Andrew R. Moor became the CEO of Equitable Group Inc (TSE:EQB) in 2007. First, this article will compare CEO compensation with compensation at similar sized companies. Then we’ll look at a snap shot of the business growth. Third, we’ll reflect on the total return to shareholders over three years, as a second measure of business performance. The aim of all this is to consider the appropriateness of CEO pay levels.
How Does Andrew R. Moor’s Compensation Compare With Similar Sized Companies?
At the time of writing our data says that Equitable Group Inc has a market cap of CA$1.0b, and is paying total annual CEO compensation of CA$2.4m. (This number is for the twelve months until 2016). While we always look at total compensation first, we note that the salary component is less, at CA$645k. When we examined a selection of companies with market caps ranging from CA$532m to CA$2.1b, we found the median CEO compensation was CA$2.0m.
So Andrew R. Moor receives a similar amount to the median CEO pay, amongst the companies we looked at. This doesn’t tell us a whole lot on its own, but looking at the performance of the actual business will give us useful context.
You can see a visual representation of the CEO compensation at Equitable Group, below.
Is Equitable Group Inc Growing?
On average over the last three years, Equitable Group Inc has grown earnings per share (EPS) by 9.1% each year. In the last year, its revenue is up 6.3%.
I’d prefer higher revenue growth, but I’m happy with the modest EPS growth. Considering these factors I’d say performance has been pretty decent, though not amazing.
You might want to check this free visual report on analyst forecasts for future earnings.
Has Equitable Group Inc Been A Good Investment?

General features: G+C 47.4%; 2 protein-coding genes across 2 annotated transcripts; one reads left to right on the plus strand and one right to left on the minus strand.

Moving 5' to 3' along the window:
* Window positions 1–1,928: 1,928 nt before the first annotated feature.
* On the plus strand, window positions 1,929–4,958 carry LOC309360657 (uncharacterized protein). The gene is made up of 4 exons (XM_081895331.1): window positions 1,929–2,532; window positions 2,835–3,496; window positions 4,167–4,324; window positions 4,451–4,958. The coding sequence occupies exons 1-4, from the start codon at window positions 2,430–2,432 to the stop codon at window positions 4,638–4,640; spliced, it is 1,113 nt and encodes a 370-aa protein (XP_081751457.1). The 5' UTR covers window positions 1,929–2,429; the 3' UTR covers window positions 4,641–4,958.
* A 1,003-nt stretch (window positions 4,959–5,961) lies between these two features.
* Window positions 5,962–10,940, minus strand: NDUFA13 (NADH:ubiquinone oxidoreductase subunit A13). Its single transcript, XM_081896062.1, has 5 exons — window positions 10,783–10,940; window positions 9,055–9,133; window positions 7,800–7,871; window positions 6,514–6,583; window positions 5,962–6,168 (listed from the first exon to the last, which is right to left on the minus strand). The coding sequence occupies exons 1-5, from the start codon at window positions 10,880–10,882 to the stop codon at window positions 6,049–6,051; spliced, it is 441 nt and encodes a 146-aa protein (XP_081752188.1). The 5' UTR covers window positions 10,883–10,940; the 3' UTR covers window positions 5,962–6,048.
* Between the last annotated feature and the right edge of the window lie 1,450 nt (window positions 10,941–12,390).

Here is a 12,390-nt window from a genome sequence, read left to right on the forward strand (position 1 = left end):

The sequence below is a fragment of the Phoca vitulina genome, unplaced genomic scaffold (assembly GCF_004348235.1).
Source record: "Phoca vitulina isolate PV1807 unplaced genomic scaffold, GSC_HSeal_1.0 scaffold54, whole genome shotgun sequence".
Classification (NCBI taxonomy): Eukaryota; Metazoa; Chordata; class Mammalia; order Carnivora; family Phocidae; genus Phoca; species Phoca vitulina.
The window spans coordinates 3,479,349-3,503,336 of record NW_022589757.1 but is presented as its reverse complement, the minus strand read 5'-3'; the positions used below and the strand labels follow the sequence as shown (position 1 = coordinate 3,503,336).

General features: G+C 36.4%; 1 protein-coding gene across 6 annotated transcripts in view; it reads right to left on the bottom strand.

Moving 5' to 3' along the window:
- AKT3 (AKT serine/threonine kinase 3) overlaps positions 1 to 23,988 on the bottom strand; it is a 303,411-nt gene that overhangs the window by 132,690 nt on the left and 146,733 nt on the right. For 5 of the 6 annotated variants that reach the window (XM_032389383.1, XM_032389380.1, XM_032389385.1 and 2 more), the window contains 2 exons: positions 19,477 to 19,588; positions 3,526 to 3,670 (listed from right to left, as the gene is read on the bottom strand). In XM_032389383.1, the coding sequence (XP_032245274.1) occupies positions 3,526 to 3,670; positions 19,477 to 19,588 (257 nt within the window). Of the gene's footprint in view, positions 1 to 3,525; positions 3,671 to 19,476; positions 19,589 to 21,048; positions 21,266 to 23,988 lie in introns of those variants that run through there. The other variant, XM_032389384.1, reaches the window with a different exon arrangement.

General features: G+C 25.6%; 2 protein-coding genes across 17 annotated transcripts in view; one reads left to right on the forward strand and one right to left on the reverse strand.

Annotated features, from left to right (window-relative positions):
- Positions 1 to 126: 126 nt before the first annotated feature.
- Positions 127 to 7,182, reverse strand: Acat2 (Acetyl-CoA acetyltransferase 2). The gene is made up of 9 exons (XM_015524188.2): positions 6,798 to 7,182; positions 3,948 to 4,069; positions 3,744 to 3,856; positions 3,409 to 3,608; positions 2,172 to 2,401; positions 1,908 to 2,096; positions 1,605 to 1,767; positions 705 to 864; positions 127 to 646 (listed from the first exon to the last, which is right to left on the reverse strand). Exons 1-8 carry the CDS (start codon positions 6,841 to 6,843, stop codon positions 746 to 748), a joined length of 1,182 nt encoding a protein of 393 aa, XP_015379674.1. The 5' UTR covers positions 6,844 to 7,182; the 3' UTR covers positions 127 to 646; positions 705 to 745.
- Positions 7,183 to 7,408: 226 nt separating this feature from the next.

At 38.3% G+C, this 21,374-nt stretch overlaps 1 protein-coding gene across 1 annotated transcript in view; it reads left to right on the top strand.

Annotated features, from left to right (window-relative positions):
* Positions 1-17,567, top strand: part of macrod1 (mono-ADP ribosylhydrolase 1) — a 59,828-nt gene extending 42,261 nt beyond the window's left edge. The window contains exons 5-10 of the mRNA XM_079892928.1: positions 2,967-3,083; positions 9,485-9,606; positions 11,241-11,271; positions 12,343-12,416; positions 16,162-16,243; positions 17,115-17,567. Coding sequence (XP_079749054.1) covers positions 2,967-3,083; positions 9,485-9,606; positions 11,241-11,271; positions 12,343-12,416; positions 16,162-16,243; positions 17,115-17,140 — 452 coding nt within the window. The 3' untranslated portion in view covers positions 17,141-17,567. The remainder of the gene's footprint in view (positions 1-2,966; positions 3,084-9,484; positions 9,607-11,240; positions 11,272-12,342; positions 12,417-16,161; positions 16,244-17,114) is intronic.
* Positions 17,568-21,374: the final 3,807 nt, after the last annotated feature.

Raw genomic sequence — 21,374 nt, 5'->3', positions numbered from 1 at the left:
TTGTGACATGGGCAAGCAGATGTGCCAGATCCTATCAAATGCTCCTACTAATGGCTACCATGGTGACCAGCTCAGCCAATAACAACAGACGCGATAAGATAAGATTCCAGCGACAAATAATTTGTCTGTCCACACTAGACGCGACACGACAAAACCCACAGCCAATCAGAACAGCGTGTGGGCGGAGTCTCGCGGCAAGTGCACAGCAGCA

Equitable Group Inc has generated a total shareholder return of 26% over three years, so most shareholders would be reasonably content. But they probably don’t want to see the CEO paid more than is normal for companies around the same size.
Remuneration for Andrew R. Moor is close enough to the median pay for a CEO of a similar sized company .
We think many would like to see better growth. But we don’t think the CEO compensation is a problem. CEO compensation is one thing, but it is also interesting to check if the CEO is buying or selling Equitable Group (free visualization of insider trades).
Or you could feast your eyes on this interactive graph depicting past earnings, cash flow and revenue.
To help readers see past the short term volatility of the financial market, we aim to bring you a long-term focused research analysis purely driven by fundamental data. Note that our analysis does not factor in the latest price-sensitive company announcements.
The author is an independent contributor and at the time of publication had no position in the stocks mentioned. For errors that warrant correction please contact the editor at firstname.lastname@example.org.